Other solutions? Invest in blue light glasses; these allow you to stay connected without the detrimental sleep effects.
An Hour (or Two!) Before Bed: Get into Pajamas!
After you unplug from the device, this is the perfect time to prep for sleep. Take a warm bath, swap clothes for pajamas and complete all those health/beauty tasks (wash your face, brush your teeth, etc.). Try to create a sleep ritual that helps signal to your body that it’s time for rest.
A Half-Hour Before Bed: Grab a Book
If you have children, you probably read to them at night…or make sure they read to themselves at night. This is a great habit to teach kids the benefit of books. However, adults may want to follow the same example.
After you turn off your devices and prep for bed, grab a book or a magazine. This may help your body feel ready for sleep. Your eyes may get heavy and you might feel like nodding off into those pages.
Time to Sleep: Zero Hour
After reading, it’s time to turn off the lights and get ready for sleep. At this point, you should have about an hour left before your bedtime. That means, if you need to fall asleep by 9 p.m., the lights should be out by 8 p.m.
You should assume that your body may take some time to fall asleep. Maybe you’ll nod off quickly, but it’s always best to allow a little extra time.
Perhaps one of the biggest mistakes that we make is assuming that once the lights go out, we’ll naturally just doze off. Instead, we stare at the clock or ponder about the day. Give your mind time to process the day and to lull into a dreamland.
Mind Games: What to Do with Worries
What if you’ve established a great bedtime routine but you still can’t fall asleep? Maybe your mind is racing from the day or you just can’t seem to quiet the thoughts of worry.
Before you head to bed, jot down all the tasks you need to do the next day. This ensures you won’t forget anything on your to-do list, no matter how small.
Some people keep worry journals as a way of emptying the late-night concerns. You can keep a notepad or a journal by your bed, but according to a sleep expert interviewed by Health, try to journal a few hours before bed.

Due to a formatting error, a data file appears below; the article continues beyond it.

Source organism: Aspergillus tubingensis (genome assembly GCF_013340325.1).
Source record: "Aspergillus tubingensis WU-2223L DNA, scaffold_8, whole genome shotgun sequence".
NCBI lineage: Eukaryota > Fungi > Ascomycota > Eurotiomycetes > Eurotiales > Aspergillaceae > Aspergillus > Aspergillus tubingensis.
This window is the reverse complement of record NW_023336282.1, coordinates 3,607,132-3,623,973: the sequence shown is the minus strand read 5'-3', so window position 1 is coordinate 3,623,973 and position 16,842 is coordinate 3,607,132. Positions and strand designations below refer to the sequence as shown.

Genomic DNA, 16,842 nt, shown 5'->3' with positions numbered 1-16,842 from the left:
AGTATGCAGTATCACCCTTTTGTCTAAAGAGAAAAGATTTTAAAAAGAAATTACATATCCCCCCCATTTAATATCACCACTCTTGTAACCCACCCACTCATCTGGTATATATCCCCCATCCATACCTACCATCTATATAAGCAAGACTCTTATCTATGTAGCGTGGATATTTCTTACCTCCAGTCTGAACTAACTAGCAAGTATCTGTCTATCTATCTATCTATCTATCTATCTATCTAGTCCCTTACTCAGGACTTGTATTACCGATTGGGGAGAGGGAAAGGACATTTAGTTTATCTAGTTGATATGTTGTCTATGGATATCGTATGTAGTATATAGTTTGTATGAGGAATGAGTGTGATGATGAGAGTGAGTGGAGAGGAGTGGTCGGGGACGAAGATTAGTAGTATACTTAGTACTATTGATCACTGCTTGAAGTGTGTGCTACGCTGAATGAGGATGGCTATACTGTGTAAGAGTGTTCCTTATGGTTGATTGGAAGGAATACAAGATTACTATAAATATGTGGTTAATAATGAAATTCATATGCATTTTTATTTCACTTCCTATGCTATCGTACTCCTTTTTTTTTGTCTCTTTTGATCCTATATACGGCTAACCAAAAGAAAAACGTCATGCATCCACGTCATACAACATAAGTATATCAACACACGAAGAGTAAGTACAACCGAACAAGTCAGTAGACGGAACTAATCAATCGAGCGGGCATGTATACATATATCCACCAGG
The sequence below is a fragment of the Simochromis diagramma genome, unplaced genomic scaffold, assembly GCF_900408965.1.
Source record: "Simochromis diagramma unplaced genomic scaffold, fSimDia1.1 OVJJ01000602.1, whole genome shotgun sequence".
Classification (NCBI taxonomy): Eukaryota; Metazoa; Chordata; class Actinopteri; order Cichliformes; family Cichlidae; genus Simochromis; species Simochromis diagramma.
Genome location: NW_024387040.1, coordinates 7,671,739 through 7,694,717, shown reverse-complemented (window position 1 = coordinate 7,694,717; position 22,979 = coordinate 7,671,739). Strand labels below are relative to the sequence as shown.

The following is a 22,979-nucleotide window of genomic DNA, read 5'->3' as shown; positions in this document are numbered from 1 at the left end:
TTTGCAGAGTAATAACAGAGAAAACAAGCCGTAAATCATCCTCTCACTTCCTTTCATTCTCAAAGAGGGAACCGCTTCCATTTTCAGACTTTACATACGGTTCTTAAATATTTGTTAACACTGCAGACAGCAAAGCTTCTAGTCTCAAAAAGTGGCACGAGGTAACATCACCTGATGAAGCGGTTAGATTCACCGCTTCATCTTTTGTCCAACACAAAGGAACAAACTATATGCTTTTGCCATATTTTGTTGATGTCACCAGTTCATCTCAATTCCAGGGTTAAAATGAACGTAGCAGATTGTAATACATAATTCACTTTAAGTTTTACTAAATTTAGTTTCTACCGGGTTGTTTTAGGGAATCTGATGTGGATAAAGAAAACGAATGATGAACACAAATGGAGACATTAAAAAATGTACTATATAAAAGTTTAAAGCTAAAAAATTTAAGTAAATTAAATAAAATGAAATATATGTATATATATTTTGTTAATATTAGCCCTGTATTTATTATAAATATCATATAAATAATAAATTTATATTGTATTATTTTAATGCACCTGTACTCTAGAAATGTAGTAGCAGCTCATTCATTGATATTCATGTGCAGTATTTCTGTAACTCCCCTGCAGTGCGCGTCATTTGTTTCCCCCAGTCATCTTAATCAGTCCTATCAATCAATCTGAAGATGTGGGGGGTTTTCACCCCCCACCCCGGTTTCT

Meditating before bed also may help you cope with worrisome thoughts and musings. There are many online resources that can help guide you on your meditation journey. Some people incorporate crystals or music, others may incorporate religious prayer. Even simply focussing on 5 long-and-slow breathes in and out can help relax the mind and body for sleep.
Your Bedroom: Set the Sleep Mood
While a solid sleep routine can help prepare your body for sleep and may even assist you in diminishing some bad habits, your bedroom and bed also play a role in sleep and sleep comfort.
Cutting caffeine, limiting liquids and setting strict meal schedules all help the body wind down easily. However, if the room is too cold or too hot, you still may toss and turn.
At night, nudge the thermostat down a little. Add blankets for extra warmth. During the summer, if you’re concerned about electricity costs soaring with more AC use, you can use a fan in the bedroom.
Your bed also plays a role in your sleep routine. Make sure you have adequate pillow support. Some people add mattress toppers for extra cushion, but if your mattress has adequate support, this isn’t really necessary.
Grabbing a more cushioned or softer topper for the mattress, though, might be an indication that your mattress isn’t providing enough support. An old mattress also may be keeping you awake at night. As a mattress ages, it loses support and comfort. A mattress older than a decade should be replaced. Otherwise, you may end up sore or uncomfortable in the morning.
Falling asleep at night could be your worst nightmare. Many people toss and turn and fight for their sleep, but most adults need at least seven (and up to nine) hours of sleep each night. If you’re not clocking the recommended amount, then you need to figure out why sleep has become a problem.
Try to adopt a sleep routine at night; follow the hourly guidelines to limit caffeine, alcohol, meals, liquids and blue light at night. Manage your worries with meditation or a journal. And if the sleep problems continue, don’t hesitate to reach out to your doctor for more advice. Sweet dreams!